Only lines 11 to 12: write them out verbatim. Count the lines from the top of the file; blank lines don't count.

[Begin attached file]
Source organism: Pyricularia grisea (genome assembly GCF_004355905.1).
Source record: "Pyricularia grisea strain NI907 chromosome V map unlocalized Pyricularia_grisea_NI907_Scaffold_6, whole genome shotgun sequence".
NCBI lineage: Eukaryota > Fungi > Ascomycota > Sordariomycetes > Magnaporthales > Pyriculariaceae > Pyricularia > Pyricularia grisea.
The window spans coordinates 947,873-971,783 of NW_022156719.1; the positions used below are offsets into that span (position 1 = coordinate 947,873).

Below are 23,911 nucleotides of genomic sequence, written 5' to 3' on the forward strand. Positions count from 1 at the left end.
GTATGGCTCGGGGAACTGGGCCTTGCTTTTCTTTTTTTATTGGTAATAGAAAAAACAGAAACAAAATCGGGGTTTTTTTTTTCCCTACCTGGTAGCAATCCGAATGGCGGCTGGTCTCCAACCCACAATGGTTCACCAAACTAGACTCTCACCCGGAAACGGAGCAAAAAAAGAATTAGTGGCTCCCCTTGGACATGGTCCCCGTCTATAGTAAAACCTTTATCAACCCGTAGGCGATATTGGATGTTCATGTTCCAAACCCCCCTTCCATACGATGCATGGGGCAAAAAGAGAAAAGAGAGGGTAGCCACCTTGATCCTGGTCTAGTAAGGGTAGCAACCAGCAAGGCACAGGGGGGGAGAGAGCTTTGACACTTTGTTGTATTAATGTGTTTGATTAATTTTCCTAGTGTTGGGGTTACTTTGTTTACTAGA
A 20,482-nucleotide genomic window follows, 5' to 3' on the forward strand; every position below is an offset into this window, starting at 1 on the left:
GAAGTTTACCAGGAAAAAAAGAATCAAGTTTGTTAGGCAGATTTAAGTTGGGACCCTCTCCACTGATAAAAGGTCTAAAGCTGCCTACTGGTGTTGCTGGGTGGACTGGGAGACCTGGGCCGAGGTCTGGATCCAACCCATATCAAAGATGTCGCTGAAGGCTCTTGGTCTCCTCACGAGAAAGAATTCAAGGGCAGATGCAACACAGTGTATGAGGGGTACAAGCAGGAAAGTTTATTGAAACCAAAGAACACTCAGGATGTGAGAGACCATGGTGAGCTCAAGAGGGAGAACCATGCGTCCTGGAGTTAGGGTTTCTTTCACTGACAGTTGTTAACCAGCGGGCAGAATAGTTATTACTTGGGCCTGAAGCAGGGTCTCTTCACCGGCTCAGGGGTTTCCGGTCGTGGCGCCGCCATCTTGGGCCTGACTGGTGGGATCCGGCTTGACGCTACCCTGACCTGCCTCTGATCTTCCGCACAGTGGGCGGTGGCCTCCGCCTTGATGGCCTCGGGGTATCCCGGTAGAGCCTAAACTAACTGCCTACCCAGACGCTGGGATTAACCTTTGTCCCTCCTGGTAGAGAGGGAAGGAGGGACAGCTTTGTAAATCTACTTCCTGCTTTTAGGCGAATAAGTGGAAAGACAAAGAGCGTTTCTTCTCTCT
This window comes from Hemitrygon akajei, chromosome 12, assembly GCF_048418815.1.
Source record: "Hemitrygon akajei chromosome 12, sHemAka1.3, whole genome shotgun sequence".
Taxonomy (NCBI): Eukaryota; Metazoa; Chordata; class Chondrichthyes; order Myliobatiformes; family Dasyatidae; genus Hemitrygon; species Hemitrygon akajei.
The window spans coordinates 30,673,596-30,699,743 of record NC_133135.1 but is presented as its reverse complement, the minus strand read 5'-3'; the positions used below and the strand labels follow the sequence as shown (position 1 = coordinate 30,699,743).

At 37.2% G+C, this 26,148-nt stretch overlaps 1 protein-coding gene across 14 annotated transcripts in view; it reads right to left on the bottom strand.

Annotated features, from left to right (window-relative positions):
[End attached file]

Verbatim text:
Taxonomy (NCBI): Eukaryota; Metazoa; Chordata; class Chondrichthyes; order Myliobatiformes; family Dasyatidae; genus Hemitrygon; species Hemitrygon akajei.
The window spans coordinates 30,673,596-30,699,743 of record NC_133135.1 but is presented as its reverse complement, the minus strand read 5'-3'; the positions used below and the strand labels follow the sequence as shown (position 1 = coordinate 30,699,743).